Mathieu Squarta from Padel Riviera Mougins and Fabien Veber from Padel Horizon are the guests of the Podcast PADEL TALKS n ° 3 animated by Michael Kuzaj and Alex Cortey, the founders of the eco-responsible padel clothing & accessories brand Twenty by Ten.
Mathieu and Fabien are both passionate padel teachers, Bullpadel ambassadors, and two good players (French No 49 for Mathieu and Fabien is around 100th place in France). They share with us their opinion, without tongue in cheek, on: the controversial management of padel by the FFT, the transition from tennis to padel in clubs, their favorite pro players and many other crisp anecdotes.
Listen to the entire podcast: https://twentybyten.com/padel-talks-podcast-3/ as well as on Apple Podcasts, Google Podcasts and Spotify.
RELIVE A SECOND TIME
AC: Mathieu, you told us off that in tennis you no longer progressed while in padel, despite the years you continued to progress. Is this still the case?
MS: When you reach a certain age, or a certain ranking in tennis, you feel that you no longer have room for improvement and that you are fighting for a goal that is no longer even one, and that you are embarking on another sport that looks a little bit like tennis [padel], which is still different, it gives you great bases for learning.
So yes I continue to learn padel everyday.
It may stop at some point, but for now I feel like I'm reliving what I experienced when I was young. […]
AC: Padel is therefore an easy and accessible sport for tennis players according to you?
[…] Yes clearly, and again that is for tennis players, but for beginners it is so much easier to progress and have fun right away [on padel].
In tennis when you can't play, you hit two balls, it takes two hours to get them, etc. It's a little hellish.
Whereas if you put four beginners on a padel court, after half an hour they enjoy it.
AC: We still have the feeling among tennis players [me first] that they are playing on their skills in padel, when they should take lessons if they really want to progress…
FV: “Yes, but at the same time what has changed in tennis players is that for the past two years they have heard so much“ let pass ”,“ let pass ”,“ play with the back window ”… that now they know what 'they have to do on a padel court.
Five years ago when I started they didn't want to hear about it. They said to you "yeah, yeah that's it", whereas today young people who come from tennis know, and suddenly their margin of progression is much faster than before.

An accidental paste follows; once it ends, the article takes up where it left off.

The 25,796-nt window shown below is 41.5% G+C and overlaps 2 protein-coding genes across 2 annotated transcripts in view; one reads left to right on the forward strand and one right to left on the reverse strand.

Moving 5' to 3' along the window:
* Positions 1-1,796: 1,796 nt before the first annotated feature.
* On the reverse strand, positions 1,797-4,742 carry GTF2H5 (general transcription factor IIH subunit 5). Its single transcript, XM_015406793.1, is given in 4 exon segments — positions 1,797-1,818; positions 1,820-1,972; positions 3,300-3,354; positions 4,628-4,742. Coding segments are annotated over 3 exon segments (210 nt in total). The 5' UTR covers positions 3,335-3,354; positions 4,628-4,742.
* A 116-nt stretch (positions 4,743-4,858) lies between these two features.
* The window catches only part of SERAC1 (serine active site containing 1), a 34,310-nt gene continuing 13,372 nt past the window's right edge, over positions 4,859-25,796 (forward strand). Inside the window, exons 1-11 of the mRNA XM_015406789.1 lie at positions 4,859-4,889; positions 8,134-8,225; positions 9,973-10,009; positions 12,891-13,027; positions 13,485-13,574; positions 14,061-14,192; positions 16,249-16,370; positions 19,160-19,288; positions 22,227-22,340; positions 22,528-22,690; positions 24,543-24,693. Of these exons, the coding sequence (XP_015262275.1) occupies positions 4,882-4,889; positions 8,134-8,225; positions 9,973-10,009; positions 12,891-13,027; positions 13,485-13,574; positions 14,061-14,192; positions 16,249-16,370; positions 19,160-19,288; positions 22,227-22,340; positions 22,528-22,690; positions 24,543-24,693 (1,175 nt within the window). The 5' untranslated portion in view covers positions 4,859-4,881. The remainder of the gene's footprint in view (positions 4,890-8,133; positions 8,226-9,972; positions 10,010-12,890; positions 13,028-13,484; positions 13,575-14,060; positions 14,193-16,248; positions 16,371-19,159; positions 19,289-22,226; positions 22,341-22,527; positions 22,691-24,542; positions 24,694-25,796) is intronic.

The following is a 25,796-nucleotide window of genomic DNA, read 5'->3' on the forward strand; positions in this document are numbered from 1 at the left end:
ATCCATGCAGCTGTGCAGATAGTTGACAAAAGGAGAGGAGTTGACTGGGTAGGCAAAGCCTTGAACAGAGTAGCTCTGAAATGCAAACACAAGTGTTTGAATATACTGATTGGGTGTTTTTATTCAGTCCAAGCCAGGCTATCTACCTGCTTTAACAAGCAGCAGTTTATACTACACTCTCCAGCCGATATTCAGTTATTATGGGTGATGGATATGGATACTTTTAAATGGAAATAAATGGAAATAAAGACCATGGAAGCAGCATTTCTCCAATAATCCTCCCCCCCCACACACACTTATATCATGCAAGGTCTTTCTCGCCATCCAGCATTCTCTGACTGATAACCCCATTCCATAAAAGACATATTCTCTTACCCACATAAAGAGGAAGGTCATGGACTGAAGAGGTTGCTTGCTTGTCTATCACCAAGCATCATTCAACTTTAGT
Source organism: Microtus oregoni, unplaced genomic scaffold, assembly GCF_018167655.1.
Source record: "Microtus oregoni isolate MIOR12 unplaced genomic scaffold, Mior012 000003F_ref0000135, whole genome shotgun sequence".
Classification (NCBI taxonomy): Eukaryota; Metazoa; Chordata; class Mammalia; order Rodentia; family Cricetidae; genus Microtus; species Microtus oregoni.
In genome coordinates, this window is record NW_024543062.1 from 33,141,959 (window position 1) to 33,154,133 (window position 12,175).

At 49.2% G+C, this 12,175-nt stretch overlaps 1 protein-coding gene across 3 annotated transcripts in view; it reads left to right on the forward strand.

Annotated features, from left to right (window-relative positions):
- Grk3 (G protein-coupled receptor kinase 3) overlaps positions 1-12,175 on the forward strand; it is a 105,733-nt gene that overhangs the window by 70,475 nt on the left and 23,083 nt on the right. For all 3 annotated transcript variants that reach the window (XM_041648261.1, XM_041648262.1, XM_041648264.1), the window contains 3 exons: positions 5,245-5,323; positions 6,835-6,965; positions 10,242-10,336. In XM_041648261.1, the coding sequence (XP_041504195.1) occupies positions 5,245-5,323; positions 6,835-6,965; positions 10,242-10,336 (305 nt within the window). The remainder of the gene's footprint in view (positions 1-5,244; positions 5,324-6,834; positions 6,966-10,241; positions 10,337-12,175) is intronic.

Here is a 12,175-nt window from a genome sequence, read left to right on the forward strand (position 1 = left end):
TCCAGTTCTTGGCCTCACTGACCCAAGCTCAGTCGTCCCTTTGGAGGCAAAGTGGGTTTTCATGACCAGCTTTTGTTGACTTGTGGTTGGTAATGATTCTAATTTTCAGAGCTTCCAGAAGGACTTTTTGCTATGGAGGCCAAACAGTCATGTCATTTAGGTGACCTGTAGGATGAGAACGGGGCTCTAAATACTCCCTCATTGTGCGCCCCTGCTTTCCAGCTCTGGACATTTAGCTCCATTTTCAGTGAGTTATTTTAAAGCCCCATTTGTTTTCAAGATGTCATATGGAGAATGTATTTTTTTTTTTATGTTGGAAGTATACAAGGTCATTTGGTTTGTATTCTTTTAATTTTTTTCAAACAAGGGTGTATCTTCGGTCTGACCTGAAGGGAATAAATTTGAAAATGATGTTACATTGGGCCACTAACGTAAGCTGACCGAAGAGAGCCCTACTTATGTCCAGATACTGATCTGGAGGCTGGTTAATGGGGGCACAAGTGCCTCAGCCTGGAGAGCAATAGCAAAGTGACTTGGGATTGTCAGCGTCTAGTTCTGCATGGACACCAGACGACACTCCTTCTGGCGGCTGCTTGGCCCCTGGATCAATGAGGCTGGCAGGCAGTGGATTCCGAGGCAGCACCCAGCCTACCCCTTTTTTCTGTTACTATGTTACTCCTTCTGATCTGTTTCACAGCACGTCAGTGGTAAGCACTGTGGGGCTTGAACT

FFT: the pros and cons
MK: Can you tell us a bit about the relationship between tennis and padel in the FFT [French Tennis Federation], which we know is a bit complicated at the moment?
FV: Today if the Fed [FFT] really wanted to help us, it would.
We had two, three hits of “buzz” on the padel which were good:
- When Arnaud Clément and Arnaud Di Pasquale started padel it made people talk.
- When Gaël Monfils made the tournament in Lyon in 2017 with Robin [Haziza] and did not go to play in the Davis Cup it caused a buzz.
- Today there is Lucas Pouille who plays regularly, there is Benoît Paire who plays regularly There is Mika Llodra who is getting started.
You have pro tennis players who today love padel. When Arnaud Clément recounts during theinterview on Padel Mag that it is stung, that it is “padel addict”, the federation [FFT], especially does not want to use it, because if they use the padel, and we always come back to the same thing. We don't believe that they really want to develop padel.
MS: Today we have the impression that the FFT is trying to structure itself from the top, ie through competition, and it is not very logical. When we know that the FFT Padel Tour cost € 500, we tell ourselves that it could have better used this money in the media and social networks to advertise massively and show that this sport exists. is not for private clubs to do this job…
The federation could also intervene by asking professional tennis players to play against World Padel Tour players. To see them get laminated by padel players, when we know how good they are with a racket it could really make a buzz.
AC: This lack of commitment on the part of the FFT is almost paradoxical given that padel is a fun and accessible sport in full swing…
FV: Yes it's a shame especially since in children, we are not far from 100% membership for those who try padel is who find it top. In tennis clubs, if we proposed a mix by finding a partnership with tennis club presidents who would be open to the development of padel […] we could further develop padel.
PAQUITO AND SALAZAR: SENIORS RESIST
MK: I asked you both to introduce us to a World Padel Tour player. We know their results, but we often don't know who they are or how they play.